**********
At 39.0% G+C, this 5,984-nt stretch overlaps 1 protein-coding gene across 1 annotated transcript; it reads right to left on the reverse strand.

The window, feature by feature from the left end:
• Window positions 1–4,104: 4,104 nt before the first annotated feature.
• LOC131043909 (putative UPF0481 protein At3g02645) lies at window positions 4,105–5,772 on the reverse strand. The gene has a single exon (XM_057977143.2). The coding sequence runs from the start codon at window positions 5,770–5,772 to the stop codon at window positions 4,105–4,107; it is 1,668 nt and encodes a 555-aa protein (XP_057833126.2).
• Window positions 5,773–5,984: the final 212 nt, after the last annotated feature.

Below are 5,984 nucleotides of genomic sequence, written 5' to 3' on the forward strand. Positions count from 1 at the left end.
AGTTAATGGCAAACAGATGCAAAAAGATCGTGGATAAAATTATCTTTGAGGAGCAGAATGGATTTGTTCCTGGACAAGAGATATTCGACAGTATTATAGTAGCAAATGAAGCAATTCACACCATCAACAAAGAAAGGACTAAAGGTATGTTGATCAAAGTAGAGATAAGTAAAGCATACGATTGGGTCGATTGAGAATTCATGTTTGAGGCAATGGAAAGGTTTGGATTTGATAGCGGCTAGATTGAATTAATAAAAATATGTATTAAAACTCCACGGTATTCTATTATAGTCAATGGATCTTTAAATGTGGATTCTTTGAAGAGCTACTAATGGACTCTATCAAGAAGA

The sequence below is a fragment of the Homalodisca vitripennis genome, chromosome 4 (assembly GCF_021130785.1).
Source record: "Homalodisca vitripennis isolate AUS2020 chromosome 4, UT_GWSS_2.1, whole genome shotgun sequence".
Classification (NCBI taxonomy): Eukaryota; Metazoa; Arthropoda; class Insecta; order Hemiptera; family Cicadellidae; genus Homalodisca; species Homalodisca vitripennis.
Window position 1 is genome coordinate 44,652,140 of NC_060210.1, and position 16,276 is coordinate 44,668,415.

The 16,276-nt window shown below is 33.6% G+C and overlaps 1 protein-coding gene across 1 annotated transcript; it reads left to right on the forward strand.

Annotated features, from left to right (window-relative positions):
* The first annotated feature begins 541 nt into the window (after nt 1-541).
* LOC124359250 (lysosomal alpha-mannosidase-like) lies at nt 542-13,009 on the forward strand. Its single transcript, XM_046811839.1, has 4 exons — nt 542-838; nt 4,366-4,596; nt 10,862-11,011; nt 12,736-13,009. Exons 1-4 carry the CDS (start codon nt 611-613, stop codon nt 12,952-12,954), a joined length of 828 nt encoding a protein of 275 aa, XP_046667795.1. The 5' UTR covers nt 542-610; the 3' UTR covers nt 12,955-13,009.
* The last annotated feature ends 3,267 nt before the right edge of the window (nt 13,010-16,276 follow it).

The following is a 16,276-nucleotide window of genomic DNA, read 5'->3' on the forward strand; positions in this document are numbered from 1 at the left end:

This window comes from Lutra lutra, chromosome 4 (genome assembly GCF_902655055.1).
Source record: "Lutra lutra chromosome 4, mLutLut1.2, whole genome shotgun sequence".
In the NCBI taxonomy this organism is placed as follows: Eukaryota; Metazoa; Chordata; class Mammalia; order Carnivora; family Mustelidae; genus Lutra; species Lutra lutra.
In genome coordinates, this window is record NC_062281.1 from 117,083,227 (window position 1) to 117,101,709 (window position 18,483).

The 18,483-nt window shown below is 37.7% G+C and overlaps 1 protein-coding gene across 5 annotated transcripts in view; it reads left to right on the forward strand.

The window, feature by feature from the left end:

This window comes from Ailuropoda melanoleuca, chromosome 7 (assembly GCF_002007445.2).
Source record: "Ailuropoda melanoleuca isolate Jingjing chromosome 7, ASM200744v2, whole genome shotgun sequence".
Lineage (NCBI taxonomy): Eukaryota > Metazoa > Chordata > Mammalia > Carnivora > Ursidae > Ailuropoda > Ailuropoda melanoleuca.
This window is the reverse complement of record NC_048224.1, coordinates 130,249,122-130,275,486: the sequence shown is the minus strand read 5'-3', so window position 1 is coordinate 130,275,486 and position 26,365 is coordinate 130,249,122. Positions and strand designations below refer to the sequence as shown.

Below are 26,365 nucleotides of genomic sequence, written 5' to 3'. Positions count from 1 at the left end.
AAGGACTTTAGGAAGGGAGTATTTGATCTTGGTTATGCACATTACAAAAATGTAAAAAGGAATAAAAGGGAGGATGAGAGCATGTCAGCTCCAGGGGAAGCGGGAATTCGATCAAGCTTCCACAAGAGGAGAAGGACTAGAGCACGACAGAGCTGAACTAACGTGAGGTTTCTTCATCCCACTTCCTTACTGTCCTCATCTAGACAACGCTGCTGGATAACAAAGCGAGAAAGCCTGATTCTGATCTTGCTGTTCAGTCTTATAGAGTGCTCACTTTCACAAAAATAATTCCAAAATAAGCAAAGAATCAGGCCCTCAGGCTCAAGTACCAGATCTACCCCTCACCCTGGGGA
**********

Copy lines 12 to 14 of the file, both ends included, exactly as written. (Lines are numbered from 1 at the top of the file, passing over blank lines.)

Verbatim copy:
The 16,276-nt window shown below is 33.6% G+C and overlaps 1 protein-coding gene across 1 annotated transcript; it reads left to right on the forward strand.

Annotated features, from left to right (window-relative positions):
* The first annotated feature begins 541 nt into the window (after nt 1-541).